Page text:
Feb 29, 2012

Drug War: In Mexico, a Dramatic Decline in Seizures of Cocaine and Heroine

La Jornada-  At the same time that Mexico has become the potential producer of 9 percent of all heroin trafficked in the world and become renowned for the ease of setting up methamphetamine laboratories, it has experienced the largest drop of cocaine seizures of all countries in a study by the International Narcotics Control Board (INCB). The annual report also revealed that heroin seizures had fallen off by 30 percent.

The report was distributed yesterday by the Secretary of Foreign Relations. It claimed that despite the deployment of a high number of military and police forces over the past 5 years, 90 percent of the cocaine that arrives in the United States passes through Mexico.

The study states that the three main producers of heroin used in the United States in 2009 are Afghanistan, Colombia, and Mexico. According to the Department of Drug Enforcement in Colombia, 58 percent of the heroin seized in the United States came from Colombia while 39 percent originated in Mexico. The seizures of this drug have diminished from around 459 kilograms in 2005 to 369 kilograms in 2010.

Regional Analysis

The regional analysis section mentions that in 2010 Canada, the United States, and Mexico continue to show elevated levels of production, trafficking, and consumption of illicit drugs.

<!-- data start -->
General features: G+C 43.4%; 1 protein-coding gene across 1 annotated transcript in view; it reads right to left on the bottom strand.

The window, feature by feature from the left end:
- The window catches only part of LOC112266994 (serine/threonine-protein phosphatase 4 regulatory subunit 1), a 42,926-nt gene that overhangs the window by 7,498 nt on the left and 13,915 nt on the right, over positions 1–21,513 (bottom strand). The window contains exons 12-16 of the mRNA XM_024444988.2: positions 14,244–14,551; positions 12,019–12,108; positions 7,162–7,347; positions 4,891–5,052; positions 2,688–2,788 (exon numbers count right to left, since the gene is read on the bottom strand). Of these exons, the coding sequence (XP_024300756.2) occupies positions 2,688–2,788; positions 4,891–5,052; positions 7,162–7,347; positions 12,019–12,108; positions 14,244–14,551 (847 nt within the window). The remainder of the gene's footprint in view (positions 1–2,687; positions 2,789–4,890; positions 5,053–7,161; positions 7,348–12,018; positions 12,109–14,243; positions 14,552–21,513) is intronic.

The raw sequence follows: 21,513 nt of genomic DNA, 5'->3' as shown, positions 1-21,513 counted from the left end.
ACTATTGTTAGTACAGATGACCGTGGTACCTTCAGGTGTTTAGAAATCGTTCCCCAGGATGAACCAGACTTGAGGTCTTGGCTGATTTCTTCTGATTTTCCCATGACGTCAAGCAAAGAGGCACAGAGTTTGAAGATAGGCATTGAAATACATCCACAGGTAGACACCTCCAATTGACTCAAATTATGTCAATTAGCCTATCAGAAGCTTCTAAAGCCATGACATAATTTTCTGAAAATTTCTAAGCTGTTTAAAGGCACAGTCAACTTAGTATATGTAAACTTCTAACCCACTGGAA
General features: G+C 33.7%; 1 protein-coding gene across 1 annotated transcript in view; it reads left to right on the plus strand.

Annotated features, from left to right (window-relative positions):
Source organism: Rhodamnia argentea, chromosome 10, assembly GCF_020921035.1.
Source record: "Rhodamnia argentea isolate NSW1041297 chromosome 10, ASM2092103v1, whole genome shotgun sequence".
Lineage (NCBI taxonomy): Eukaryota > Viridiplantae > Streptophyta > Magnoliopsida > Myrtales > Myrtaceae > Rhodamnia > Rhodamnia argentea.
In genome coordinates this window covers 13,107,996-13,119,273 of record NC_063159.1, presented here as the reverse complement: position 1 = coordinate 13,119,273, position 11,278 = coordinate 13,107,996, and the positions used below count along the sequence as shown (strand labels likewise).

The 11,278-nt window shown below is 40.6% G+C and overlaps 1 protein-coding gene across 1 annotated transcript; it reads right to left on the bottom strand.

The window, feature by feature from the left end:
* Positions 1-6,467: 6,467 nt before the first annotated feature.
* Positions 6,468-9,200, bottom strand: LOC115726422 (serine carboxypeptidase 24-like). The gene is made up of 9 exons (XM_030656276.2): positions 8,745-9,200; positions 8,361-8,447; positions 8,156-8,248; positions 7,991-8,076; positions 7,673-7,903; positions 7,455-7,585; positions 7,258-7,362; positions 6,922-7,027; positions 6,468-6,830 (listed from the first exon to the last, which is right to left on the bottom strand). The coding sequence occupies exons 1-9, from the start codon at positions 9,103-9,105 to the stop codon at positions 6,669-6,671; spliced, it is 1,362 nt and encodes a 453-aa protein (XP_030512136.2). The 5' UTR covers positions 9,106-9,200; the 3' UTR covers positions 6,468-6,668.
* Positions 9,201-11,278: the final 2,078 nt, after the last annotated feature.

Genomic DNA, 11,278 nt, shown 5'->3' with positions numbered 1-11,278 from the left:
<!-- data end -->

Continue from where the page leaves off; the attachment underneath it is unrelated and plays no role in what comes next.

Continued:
“The fact that, globally speaking, 70 percent of marijuana seizures, 70 percent of MDMA seizures (ecstasy), and 44 percent of methamphetamines seizures happened in North America illustrates the magnitude of the problem. Furthermore, 99 percent of the world’s dismantled methamphetamine laboratories were found in region.”

The human, social and economic cost of the improper use of drugs in North America has been heightened. In 2007 the estimated economic impact of the use of illicit drugs in the United States was $193 billion. For their part, the Canadian Center for Substance Abuse has calculated that the costs for the Canadian economy due to illicit drug use surpasses $9 billion per year. “In Mexico, the government has budgeted $10.7 billion for the army in 2012,” remarks the report.

Central America and the Caribbean, “for their strategic geographical location,” continue to be important areas in trafficking drugs from South to North America. “A few Mexican drug cartels have moved their operations to Central America, which has consequently bore witness to an increase in violence, kidnappings, bribery, torture, and homicides.”

The study also reports that “Guatemala has been utilized as a transit route for cocaine headed to Mexico, and despite the efforts by Costa Rica, Honduras and Nicaragua in 2010 to combat drug trafficking, for the first time, these countries have became important areas of transit for drugs destined, principally, for the United States. At the same time, the Caribbean has become less important as an area for drug shipment north.” Spanish original 

Translation by Mikael Rojas, Americas Mexico Blog 

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